Hounslow Council is expected to announce funeral arrangements for the 78-year-old early next week and, such has been the outpouring of grief, a huge turnout is likely at whichever church is chosen.
There have also been calls for her remarkable life story, which has captured the public imagination, to be remembered in other ways, including a charity appeal, a bench or a tree.
The latest suggestion, made on the 'Annie Naysmith' Facebook page set up by Emma Daniels, is for a summer concert in Chiswick to celebrate her love of music.
Ms Naysmith was a talented pianist, studying at the Royal Academy of Music and performing as a young woman at prestigious venues including London's Wigmore Hall.
But her musical career faltered and she is not believed to have played a note since being evicted from her home, in Prebend Gardens, in the '60s and taking first to her beloved car and then, when that was removed, to the streets - apparently in protest at the perceived injustice.
However, those who knew her say she retained her passion for music and have recalled her singing with the "voice of an angel" both on the streets and in local churches.
She was a regular at St Michael and All Angels Church, in Bedford Park, where it is understood she often struck up conversations with the church organist.
Deanna Sewell suggested on Facebook that an outdoor concert, featuring local musicians, would be the ideal way to honour Ms Naysmith.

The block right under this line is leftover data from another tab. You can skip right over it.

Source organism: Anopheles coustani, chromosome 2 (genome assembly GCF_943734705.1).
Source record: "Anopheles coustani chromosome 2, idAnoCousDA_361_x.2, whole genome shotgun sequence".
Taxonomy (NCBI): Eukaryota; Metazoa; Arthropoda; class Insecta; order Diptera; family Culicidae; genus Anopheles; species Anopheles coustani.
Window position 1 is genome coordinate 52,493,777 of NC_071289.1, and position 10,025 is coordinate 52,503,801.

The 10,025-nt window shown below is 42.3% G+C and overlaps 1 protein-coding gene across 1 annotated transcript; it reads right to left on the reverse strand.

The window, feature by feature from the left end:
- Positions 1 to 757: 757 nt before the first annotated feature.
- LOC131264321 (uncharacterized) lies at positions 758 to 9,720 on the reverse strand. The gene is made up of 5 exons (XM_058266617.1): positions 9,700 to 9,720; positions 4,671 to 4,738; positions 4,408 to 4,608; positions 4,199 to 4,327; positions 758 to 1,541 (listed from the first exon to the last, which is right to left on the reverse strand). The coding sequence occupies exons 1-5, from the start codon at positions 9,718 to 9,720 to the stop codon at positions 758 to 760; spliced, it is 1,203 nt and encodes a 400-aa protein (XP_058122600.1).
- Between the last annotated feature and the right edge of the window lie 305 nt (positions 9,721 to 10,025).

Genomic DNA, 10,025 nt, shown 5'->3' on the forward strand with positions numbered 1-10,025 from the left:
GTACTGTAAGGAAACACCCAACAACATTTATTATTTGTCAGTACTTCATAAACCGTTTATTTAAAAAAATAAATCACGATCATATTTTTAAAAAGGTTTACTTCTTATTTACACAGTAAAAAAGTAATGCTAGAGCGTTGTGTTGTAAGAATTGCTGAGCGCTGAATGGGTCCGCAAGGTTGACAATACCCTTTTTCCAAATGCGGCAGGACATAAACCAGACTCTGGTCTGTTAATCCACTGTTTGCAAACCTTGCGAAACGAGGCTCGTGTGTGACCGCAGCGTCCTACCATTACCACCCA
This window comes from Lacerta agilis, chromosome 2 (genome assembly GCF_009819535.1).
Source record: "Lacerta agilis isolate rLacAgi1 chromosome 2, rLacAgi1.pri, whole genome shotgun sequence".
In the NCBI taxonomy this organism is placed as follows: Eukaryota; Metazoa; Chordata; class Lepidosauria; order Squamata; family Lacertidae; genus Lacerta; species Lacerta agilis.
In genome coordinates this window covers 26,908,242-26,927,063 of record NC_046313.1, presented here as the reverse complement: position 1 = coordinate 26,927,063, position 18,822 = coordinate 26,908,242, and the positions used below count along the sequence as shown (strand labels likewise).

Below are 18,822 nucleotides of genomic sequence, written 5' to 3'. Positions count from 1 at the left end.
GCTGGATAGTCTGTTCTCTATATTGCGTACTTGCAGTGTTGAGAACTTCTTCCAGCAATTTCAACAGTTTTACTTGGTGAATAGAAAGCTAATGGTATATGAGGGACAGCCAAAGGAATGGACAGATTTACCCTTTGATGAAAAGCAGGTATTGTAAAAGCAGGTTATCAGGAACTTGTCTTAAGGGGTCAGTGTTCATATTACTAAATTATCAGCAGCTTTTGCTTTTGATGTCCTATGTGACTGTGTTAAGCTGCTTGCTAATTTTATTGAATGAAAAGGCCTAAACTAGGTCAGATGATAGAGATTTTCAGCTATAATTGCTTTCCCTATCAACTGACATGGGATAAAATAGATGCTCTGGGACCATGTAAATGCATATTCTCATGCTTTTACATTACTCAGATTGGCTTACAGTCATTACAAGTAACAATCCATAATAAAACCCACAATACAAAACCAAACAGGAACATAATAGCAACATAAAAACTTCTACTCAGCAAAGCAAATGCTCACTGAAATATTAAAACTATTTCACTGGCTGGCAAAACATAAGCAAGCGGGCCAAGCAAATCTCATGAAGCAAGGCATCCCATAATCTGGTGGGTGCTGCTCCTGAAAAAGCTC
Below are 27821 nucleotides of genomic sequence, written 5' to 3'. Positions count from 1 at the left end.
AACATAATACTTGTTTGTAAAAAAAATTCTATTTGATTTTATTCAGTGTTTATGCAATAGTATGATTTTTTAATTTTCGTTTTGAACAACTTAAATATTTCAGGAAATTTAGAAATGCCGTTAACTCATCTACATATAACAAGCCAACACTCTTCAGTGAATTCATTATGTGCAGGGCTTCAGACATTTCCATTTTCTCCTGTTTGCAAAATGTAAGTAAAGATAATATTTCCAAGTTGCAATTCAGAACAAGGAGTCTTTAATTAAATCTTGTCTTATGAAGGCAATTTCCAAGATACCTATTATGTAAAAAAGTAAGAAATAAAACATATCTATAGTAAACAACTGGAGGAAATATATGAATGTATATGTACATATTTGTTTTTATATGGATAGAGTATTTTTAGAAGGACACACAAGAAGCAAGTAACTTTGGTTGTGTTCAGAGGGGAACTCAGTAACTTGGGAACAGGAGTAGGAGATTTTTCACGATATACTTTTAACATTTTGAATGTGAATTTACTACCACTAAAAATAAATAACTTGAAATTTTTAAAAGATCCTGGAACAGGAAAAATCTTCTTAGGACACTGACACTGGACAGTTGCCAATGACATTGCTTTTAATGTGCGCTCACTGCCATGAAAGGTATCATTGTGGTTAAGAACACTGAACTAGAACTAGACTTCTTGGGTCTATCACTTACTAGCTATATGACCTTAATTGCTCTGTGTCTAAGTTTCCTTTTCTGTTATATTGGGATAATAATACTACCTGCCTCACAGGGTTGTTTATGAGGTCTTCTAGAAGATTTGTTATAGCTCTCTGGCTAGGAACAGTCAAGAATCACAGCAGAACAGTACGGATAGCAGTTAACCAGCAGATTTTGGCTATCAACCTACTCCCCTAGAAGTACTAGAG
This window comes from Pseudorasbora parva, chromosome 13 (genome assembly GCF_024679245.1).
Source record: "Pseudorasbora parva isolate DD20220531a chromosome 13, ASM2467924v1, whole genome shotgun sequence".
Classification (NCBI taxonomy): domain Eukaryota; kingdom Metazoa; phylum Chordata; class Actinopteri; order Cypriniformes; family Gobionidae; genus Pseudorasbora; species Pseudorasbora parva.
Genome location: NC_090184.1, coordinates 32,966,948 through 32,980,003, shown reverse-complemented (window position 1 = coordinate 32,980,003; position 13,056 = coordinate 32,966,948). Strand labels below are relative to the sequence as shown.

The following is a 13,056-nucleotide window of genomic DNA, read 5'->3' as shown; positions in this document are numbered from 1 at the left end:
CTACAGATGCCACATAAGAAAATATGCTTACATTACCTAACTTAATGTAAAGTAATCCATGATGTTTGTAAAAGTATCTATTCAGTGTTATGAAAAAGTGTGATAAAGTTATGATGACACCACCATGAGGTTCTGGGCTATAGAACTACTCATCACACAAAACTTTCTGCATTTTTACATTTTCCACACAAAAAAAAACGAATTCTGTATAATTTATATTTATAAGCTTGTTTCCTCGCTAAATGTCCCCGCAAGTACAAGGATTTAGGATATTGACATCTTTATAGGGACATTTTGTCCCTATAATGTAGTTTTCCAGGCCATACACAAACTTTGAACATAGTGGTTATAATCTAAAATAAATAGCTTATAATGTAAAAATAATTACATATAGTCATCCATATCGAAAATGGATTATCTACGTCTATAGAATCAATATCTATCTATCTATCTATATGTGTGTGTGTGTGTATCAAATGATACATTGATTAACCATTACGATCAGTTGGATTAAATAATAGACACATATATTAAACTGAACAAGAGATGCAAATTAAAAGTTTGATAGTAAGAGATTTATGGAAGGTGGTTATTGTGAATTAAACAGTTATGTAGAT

"Be great if we could organise a fundraiser she'd [have] liked like an outdoor concert in Chiswick (the park), wonder if it's doable. I say outdoor because she lived outdoors and a concert because she loved music xx," she wrote. "I'm sure many musicians would like to donate some time if they knew her story and I know lots of people would come."
Tributes continue to pour in for Ms Naysmith, whose way of life has elicited a mixture of fascination and respect for her fierce independence and refusal to bow to life's indignities.
Many of the recollections being shared revolve around her refusal to accept any charity, from a cup of tea to a full Christmas dinner, which was apparently left to rot on the bonnet of her car many years ago.
There have also been kind words from one of the bus drivers, who used to ferry her around despite her not having a bus pass, and others who took the time to speak to her.
Ben Halloren wrote on Facebook: "I encountered Ms Naismith many times over the last five years or so, often in the Welstead Way car park (where she set up her shelter, behind Stamford Brook tube station).
"There was usually a cheery good morning or a polite enquiry as to the time and occasionally Anne would engage in conversation, a tale of a short stay in hospital where they hid her clothes and wouldn't let her out, of local bus drivers allowing her to travel even though she had no bus pass.
"Anne had two distinct personalities and it was not unusual to hear a very vocal and heated argument taking place between the two. An indomitable and spirited lady."
He also posted a photo of a mysterious chalk drawing he said had appeared briefly in 2012 in the car park where Ms Naysmith used to shelter.
He pondered whether she had been the artist or, if not, whether her story had inspired the sketch, which shows a girl releasing a blue bird, accompanied by the message 'let it go'.
Chrissie Bladen wrote: "I used to see Annie most mornings when I worked in Hammersmith. Such a lovely lady, apparently she had been a really good concert pianist. I hope she rests in peace and is playing her piano to the Angels x."